How Cricket Came to “The Bull Ring” in Johannesburg

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Derrinalphil, of the excellent cricketpodcast.com, tells some personal tales of how cricket became big in Johannesburg’s intimidating “Bull Ring” prior to the South Africa v Australia 2nd Test starting this Thursday.

The cricket ground in Johannesburg is called “The Bull Ring” due to the rather intimidating atmosphere it develops when the cricket is on. This ground is the third ground in the city that has hosted Test Matches and there is some history of the ground, area and the country that has a cricket flavour and so will be of interest to us.

Johannesburg, or Joberg, as I will call it is built on gold. Gold was discovered in the area in 1886 so initiating a “gold rush.” Most listening will have no idea of what a gold rush looked like and what it meant to a country. In Australia’s case, without the discovery of gold, there would have been no way Australia would have attracted enough English migrants in the middle eighteen hundreds to have been able to compete with the English at cricket by 1877, the date of the first test.

I grew up near the town of Heathcote. It was a gold town and the family farm was covered in mine shafts left over from the gold rush. We filled most of them in with our household rubbish, back when I was a lad. The original Hills came from Germany, in the1850’s, a Catholic and a Jew who had to elope, as they were forbidden to marry. They came to Victoria. Victoria was the richest place on earth due to the gold rush. Geoffrey Blainey, Australia’s greatest historian, has written about rich Melbournians during this period preferring ice from certain Bostonian ponds in their drinks. That’s right; they would cut ice from ponds in Boston, put it in a sailing ship and sell it at a profit once it had arrived in Melbourne. This burst of wealth creation and rapid population increase set Australia up to beat the Poms at cricket.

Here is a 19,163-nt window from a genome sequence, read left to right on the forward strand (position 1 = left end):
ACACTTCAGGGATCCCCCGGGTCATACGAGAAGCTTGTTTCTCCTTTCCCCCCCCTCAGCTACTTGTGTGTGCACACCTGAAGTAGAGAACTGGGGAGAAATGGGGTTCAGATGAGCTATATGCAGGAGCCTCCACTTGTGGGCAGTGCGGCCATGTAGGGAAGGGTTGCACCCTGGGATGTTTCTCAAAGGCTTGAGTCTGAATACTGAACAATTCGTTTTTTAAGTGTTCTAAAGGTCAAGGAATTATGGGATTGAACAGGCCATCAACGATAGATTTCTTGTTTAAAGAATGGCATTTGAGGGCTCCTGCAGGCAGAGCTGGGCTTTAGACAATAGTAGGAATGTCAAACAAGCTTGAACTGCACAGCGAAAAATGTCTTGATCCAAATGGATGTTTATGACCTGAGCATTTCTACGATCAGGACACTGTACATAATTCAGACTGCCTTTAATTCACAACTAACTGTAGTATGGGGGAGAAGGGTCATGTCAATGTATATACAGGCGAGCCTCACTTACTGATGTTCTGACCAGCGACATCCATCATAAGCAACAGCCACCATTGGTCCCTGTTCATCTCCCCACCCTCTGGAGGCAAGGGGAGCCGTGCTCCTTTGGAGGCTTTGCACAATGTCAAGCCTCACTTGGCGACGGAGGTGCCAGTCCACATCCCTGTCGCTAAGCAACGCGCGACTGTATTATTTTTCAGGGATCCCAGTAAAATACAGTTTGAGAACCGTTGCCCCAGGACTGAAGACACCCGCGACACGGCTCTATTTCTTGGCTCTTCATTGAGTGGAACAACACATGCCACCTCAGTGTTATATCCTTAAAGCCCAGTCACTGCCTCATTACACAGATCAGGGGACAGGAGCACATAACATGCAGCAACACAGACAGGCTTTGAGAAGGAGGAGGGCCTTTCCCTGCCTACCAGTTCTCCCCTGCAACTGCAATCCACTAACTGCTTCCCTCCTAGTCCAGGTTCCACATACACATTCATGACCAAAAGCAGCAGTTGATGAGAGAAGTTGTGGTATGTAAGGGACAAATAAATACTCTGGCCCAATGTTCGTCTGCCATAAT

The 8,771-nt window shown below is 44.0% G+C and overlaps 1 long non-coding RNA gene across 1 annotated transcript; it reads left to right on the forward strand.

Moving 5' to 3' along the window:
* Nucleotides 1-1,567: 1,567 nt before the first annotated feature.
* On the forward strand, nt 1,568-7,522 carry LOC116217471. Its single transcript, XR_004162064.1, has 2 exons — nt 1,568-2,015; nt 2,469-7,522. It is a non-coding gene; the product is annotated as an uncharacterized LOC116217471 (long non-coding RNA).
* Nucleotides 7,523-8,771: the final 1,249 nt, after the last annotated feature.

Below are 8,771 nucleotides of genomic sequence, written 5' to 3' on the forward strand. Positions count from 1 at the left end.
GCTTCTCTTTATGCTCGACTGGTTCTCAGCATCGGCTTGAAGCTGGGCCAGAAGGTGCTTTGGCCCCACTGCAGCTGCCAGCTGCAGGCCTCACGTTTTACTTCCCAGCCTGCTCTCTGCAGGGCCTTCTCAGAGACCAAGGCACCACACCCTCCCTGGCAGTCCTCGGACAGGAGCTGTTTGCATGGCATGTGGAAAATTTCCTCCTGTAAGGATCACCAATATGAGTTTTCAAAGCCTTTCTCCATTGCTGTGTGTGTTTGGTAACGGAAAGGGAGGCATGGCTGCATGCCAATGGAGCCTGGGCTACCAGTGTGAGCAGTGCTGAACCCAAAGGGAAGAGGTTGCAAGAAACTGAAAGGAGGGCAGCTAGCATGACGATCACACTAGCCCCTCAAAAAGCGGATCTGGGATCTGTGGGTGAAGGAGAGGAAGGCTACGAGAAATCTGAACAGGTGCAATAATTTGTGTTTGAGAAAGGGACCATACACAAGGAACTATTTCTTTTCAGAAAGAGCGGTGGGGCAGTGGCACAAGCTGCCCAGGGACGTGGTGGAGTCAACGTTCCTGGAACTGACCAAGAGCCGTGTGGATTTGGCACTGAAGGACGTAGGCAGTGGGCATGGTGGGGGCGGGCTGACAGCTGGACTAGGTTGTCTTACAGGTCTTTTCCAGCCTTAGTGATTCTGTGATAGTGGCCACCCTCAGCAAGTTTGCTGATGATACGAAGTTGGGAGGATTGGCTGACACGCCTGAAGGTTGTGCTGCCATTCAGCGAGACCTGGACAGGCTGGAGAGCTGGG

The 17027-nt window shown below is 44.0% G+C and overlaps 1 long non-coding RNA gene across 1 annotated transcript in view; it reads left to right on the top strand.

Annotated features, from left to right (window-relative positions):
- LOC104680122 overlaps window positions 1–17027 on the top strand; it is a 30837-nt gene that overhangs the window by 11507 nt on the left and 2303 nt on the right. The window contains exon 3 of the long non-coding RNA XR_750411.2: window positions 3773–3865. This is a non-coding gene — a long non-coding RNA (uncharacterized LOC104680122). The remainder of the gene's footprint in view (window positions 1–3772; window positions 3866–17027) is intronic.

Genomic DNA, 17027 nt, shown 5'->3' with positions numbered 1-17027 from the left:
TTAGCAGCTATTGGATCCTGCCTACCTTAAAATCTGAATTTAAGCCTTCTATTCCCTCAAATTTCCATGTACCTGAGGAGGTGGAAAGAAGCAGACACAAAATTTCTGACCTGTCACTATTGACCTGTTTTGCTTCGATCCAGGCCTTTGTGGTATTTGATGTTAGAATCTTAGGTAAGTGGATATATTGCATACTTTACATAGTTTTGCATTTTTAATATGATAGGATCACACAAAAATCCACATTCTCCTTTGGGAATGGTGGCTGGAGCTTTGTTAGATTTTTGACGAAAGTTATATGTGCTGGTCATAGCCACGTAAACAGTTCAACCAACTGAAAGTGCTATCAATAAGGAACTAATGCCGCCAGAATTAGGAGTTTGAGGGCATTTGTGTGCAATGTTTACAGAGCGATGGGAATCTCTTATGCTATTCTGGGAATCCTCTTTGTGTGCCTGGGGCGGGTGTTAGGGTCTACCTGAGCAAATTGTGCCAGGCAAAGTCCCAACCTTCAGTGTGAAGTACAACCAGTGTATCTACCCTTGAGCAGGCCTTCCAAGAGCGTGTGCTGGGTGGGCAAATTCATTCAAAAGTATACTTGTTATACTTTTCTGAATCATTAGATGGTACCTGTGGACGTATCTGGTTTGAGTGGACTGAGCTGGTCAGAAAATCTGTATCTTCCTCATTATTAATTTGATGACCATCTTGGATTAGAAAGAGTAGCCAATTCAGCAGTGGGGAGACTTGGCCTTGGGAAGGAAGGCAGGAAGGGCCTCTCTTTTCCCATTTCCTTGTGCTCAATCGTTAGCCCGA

The Californian and Eastern Australian gold rushes had petered out by 1886 so the discoveries of gold at Joberg, and at Coolgardie in Western Australia and in Alaska, was important to the world economy. The world economy at this time operated on what was called the gold standard, where each country’s currency was convertible into gold at a fixed rate. This system allowed some certainty in international trade and so leading to a great increase in wealth creation but there were some negative effects. It meant that each country’s money supply and monetary policy was dependant on the supply of gold. Until these later gold discoveries, the world economy had entered a depression that we in Australia remember well.

The Poms invaded the Joberg area in the Boer War; too much wealth to leave up to the ZAR Republic. So gold was instrumental in bringing the British, and the game of cricket, to Joberg. Three cheers for gold, greed and British Imperialism…

The city has about four million inhabitants and a real crime problem, despite being one of the richer parts of South Africa. I have met several cricket fans who have been mugged in South Africa when visiting Joberg for the cricket.

There are two dark spots in South African cricket. The first is the fire in 2003 at the ground that destroyed the museum. Many priceless items from South Africa’s past were lost. The more important one was the Apartheid regime. Cricket was segregated like all other parts of South African society. The non- whites played in their own leagues and were not allowed to sit with whites at cricket matches. Certain areas would be set aside for the non- whites at The Wanderers. You can imagine the poor facilities that they had to put with. These people used to barrack for the visiting side against the South African side. The South African side just wasn’t their side. The outside world boycotted all South Africa sporting sides for many years but here in Australia there were many who did not support the boycotts. The cry was “keep politics out of sport.” Bloody good idea I reckon. The apologists for the Apartheid regime could not see, or chose to ignore, that the South African sides were picked on racial, and therefore political, grounds. This is all now in the past and to reflect this I shall highlight the first test match played by a unified South Africa at “The Wanders” since their readmission to cricket.

The first test match that South Africa played on their readmission to world cricket was at Durban in 1992. This city has a huge Indian population but the crowd for this match was disappointingly small. Not so for the Wanderers match, played soon after the Durban one. Large crowds attended on each day. The referral system for a run out was first used in this match and Steve Bucknor put his foot in it when he failed to refer a decision against Jonty Rhodes. Tendulkar made a tough hundred, Kumble picked up eight wickets for the game and the South African quicks dominated the match.

In the end the Indians held on to obtain a honourable draw. As the president of the Appreciation of the Drawn Test Match Society I can only say what a fitting result. You see cricket, and South African society generally, were the winners. Have a look at the crowd this time and you will see South Africans of all ages, shapes and colours all barracking for South Africa. Let’s hope for another honourable draw.

 


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